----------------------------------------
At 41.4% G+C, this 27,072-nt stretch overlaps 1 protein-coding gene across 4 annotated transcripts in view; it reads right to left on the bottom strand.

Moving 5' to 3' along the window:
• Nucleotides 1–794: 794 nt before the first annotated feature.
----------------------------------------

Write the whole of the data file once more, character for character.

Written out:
At 41.4% G+C, this 27,072-nt stretch overlaps 1 protein-coding gene across 4 annotated transcripts in view; it reads right to left on the bottom strand.

Moving 5' to 3' along the window:
• Nucleotides 1–794: 794 nt before the first annotated feature.